Differentiable digital signal processing (DDSP) techniques, including methods for audio synthesis, have gained attention in recent years and lend themselves to interpretability in the parameter space. However, current differentiable synthesis methods have not explicitly sought to model the transient portion of signals, which is important for percussive sounds. In this work, we present a unified synthesis framework aiming to address transient generation and percussive synthesis within a DDSP framework. To this end, we propose a model for percussive synthesis that builds on sinusoidal modeling synthesis and incorporates a modulated temporal convolutional network for transient generation. We use a modified sinusoidal peak picking algorithm to generate time-varying non-harmonic sinusoids and pair it with differentiable noise and transient encoders that are jointly trained to reconstruct drumset sounds. We compute a set of reconstruction metrics using a large dataset of acoustic and electronic percussion samples that show that our method leads to improved onset signal reconstruction for membranophone percussion instruments.
The term "differentiable digital signal processing" describes a family of techniques in which loss function gradients are backpropagated through digital signal processors, facilitating their integration into neural networks. This article surveys the literature on differentiable audio signal processing, focusing on its use in music & speech synthesis. We catalogue applications to tasks including music performance rendering, sound matching, and voice transformation, discussing the motivations for and implications of the use of this methodology. This is accompanied by an overview of digital signal processing operations that have been implemented differentiably. Finally, we highlight open challenges, including optimisation pathologies, robustness to real-world conditions, and design trade-offs, and discuss directions for future research.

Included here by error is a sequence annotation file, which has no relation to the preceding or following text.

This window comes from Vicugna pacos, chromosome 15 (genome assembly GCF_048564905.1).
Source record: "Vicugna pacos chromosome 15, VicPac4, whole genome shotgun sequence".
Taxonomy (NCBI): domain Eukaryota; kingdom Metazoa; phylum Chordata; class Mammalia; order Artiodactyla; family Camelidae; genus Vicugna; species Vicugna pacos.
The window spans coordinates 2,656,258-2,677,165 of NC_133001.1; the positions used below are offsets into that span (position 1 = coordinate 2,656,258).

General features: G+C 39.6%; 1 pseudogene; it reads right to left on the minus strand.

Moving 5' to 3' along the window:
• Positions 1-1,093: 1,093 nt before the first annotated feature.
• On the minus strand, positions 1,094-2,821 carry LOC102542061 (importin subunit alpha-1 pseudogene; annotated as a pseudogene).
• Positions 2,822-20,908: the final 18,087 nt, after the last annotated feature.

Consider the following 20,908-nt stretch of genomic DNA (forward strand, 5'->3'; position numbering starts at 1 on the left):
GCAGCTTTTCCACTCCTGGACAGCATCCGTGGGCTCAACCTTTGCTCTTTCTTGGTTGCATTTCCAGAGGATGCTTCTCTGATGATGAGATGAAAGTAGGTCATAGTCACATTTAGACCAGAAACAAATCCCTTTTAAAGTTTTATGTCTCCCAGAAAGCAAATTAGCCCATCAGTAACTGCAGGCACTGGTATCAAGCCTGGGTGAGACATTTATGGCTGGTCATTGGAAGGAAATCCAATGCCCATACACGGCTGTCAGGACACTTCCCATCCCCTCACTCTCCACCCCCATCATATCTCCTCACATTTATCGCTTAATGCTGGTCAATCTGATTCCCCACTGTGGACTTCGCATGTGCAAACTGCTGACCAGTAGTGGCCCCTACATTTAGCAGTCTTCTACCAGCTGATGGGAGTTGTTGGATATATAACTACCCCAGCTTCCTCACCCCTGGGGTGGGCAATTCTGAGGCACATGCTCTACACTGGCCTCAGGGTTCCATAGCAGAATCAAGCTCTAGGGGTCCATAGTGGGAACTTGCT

What audio embedding approach generalizes best to a wide range of downstream tasks across a variety of everyday domains without fine-tuning? The aim of the HEAR 2021 NeurIPS challenge is to develop a general-purpose audio representation that provides a strong basis for learning in a wide variety of tasks and scenarios. HEAR 2021 evaluates audio representations using a benchmark suite across a variety of domains, including speech, environmental sound, and music. In the spirit of shared exchange, each participant submitted an audio embedding model following a common API that is general-purpose, open-source, and freely available to use. Twenty-nine models by thirteen external teams were evaluated on nineteen diverse downstream tasks derived from sixteen datasets. Open evaluation code, submitted models and datasets are key contributions, enabling comprehensive and reproducible evaluation, as well as previously impossible longitudinal studies. It still remains an open question whether one single general-purpose audio representation can perform as holistically as the human ear.
We release synth1B1, a multi-modal audio corpus consisting of 1 billion 4-second synthesized sounds, which is 100x larger than any audio dataset in the literature. Each sound is paired with the corresponding latent parameters used to generate it. synth1B1 samples are deterministically generated on-the-fly 16200x faster than real-time (714MHz) on a single GPU using torchsynth (https://github.com/torchsynth/torchsynth), an open-source modular synthesizer we release. Additionally, we release two new audio datasets: FM synth timbre (https://zenodo.org/record/4677102) and subtractive synth pitch (https://zenodo.org/record/4677097). Using these datasets, we demonstrate new rank-based synthesizer-motivated evaluation criteria for existing audio representations. Finally, we propose novel approaches to synthesizer hyperparameter optimization, and demonstrate how perceptually-correlated auditory distances could enable new applications in synthesizer design.